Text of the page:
Going Lean In Healthcare Essay Sample
Lean management practice or lean thinking is based on a simple concept: “using less to do more” (Institute for Healthcare Improvement 2). Lean thinking is often related to Japanese manufacturing, more specifically the Toyota Production System (TPS) in which quality assurance was promoted and streamlined through ensuring that quality was intrinsically built into the product. Also, lean management embraced the view of ameliorating the production process rather than relying on mass inspections to guarantee quality. While lean thinking is a novel notion to the healthcare industry, its principles are applicable to the field and can help to improve the way healthcare is delivered to the most important constituent, that is the patient. This term paper will explore how both Virginia Mason Med Center and Thedacare define operational excellence; and it will examine the similarities and differences of both institutions’ strategic plan for achieving operational excellence.
Virginia Mason Med Center (VMMC) serves as an ideal example of a healthcare institution that has adopted lean thinking into its organizational culture and leadership strategy. In fact, it has constructed a visual aid [in the form of a pyramid] to illustrate its commitment to lean management practice within the hospital. The peak of the pyramid features the patient who is at the core of service at VMMC. The remainder of the pyramid includes four pillars that all aim to undergird the organization’s vision, which is “to be the quality leader in healthcare” (Institute for Healthcare Improvement 10). Those pillars are as follows: people, quality, service, and innovation. People in terms of excellent talent acquisition, quality in terms of attaining optimum results, service in terms of meeting the specific needs of both internal and external “customers”, and innovation in terms of brainstorming and “trystorming,” i.e., quickly trying new ideas or models of new ideas (Institute for Healthcare Improvement 12).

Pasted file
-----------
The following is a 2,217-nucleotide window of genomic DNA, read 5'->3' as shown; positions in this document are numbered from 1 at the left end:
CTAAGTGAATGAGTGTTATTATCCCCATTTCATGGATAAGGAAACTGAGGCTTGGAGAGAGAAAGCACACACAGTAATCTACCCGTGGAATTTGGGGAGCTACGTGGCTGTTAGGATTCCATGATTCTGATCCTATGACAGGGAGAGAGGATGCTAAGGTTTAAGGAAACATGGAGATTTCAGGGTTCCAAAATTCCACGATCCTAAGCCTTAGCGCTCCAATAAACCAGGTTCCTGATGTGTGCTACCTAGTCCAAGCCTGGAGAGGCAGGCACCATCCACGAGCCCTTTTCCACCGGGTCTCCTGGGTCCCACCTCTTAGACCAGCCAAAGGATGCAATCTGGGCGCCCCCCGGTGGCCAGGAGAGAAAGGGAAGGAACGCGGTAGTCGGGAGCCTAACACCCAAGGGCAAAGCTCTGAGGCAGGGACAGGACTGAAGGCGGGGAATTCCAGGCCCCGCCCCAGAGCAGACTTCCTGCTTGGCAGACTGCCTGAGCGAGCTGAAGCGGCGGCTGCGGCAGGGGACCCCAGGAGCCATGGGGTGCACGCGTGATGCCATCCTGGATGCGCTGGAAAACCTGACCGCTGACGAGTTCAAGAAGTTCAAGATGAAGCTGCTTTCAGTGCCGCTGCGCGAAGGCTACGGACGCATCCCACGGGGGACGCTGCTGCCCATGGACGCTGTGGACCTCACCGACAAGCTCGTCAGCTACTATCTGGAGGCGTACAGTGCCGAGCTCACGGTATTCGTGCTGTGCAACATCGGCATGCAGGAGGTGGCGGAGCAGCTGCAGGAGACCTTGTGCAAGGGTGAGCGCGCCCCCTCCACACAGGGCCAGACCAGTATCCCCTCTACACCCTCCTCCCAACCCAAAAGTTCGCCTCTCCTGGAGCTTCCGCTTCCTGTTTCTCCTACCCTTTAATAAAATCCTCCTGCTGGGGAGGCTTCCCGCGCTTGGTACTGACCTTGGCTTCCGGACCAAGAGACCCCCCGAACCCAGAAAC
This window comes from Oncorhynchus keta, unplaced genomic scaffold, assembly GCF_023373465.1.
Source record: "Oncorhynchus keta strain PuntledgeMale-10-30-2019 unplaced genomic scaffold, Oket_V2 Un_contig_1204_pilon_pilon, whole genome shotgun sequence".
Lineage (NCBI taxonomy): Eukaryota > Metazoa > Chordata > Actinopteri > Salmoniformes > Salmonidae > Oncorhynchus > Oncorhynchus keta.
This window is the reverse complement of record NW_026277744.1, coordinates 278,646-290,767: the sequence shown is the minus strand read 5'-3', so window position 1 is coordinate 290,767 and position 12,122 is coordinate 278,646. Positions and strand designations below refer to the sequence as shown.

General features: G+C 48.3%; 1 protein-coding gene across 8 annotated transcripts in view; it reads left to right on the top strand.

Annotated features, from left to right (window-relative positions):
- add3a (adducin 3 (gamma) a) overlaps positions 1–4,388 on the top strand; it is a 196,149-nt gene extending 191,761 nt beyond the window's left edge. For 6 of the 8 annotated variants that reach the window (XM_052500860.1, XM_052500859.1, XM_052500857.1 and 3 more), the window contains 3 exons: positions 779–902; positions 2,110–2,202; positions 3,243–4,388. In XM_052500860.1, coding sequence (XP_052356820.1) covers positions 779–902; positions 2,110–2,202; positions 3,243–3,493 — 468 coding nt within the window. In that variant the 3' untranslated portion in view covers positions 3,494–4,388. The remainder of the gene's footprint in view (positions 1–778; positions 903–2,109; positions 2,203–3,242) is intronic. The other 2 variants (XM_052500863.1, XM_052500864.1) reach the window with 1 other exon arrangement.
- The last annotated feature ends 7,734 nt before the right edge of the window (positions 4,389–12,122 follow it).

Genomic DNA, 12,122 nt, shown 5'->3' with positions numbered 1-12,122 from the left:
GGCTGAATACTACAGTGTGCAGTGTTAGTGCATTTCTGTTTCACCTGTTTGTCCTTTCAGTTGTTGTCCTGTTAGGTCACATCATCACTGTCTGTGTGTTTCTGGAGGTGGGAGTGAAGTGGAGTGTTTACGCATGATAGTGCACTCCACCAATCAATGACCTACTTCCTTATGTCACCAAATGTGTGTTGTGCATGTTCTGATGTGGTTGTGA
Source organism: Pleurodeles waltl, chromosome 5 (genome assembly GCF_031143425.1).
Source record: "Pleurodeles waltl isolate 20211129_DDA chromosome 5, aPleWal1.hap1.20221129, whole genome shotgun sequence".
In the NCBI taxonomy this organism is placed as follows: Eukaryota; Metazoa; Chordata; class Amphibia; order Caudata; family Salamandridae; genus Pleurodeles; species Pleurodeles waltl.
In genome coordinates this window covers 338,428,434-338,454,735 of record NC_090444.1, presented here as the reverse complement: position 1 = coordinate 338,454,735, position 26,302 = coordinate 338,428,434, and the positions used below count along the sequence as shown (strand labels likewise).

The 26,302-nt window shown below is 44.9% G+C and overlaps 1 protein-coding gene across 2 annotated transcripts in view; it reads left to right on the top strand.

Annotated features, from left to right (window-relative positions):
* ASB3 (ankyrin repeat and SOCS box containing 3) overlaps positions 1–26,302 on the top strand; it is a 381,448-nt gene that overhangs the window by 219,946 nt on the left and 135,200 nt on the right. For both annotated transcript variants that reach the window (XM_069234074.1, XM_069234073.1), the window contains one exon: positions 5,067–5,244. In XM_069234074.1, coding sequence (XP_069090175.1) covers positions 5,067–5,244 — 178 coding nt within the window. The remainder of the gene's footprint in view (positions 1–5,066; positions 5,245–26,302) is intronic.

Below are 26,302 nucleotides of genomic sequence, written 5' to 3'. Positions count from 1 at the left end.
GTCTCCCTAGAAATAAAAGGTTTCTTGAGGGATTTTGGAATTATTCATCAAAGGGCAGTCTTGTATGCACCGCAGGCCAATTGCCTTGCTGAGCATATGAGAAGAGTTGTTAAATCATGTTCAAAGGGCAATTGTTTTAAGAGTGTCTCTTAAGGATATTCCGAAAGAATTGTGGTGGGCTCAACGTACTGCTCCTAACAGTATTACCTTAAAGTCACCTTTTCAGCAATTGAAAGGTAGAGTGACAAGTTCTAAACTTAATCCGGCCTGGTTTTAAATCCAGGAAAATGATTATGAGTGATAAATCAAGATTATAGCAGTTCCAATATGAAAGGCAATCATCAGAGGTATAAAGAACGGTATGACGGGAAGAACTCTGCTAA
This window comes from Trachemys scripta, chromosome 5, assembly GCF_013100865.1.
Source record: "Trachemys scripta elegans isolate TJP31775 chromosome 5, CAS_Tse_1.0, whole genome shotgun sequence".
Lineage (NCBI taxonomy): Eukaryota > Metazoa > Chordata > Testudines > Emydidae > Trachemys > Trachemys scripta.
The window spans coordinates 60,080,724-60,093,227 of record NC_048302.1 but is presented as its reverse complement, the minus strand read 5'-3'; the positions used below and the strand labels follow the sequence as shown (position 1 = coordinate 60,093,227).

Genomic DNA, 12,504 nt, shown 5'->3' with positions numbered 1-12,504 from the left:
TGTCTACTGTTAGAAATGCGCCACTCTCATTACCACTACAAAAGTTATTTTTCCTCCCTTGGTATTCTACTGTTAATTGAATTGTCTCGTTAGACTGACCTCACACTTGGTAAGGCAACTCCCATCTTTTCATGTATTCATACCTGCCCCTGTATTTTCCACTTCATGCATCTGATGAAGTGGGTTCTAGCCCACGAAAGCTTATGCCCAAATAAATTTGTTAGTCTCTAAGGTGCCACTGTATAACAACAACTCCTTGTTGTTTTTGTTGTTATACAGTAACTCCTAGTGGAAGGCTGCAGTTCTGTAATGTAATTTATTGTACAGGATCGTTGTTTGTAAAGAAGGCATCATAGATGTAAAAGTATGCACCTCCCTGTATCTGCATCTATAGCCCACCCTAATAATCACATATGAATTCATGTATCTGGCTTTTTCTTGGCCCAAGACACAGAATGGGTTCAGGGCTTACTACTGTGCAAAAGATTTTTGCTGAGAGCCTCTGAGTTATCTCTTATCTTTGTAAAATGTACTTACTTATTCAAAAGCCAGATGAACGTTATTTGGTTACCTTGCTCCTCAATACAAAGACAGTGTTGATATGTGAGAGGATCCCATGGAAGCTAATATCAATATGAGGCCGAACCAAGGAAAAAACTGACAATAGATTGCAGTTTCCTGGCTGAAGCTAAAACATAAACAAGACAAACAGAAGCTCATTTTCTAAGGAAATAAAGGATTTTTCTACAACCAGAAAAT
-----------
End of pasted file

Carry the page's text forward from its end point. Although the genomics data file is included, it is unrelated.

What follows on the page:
As a matter of fact, VMMC modeled its organizational strategic plan after the Toyota Production System or TPS; thus, the Virginia Mason Production System or VMPS is the foundation for the hospital’s vision. Fully immersing itself in all things lean thinking VMMC created guidelines that highlighted the roles, responsibilities and expectations for each employee to heed in order to create a culture of transparency, feedback and trust. Visible images of the lean pyramid were posted throughout the organization for easy access to team members. What is more striking is that senior leaders made a business trip to Japan so they could learn, firsthand, the principles of lean management from Toyota up close and personal. Consequently, they would bring this knowledge and experience back to Seattle, VMMC’s home base, for implementation into the institution. These senior leaders pioneered what became the VMPS following their Japanese business trip. They were responsible for the idea behind VMPS which is “to achieve continuous improvement by adding value without adding people, money, large machines, space or inventory, all toward a single overarching goal --- no waste” (Institute for Healthcare Improvement 11).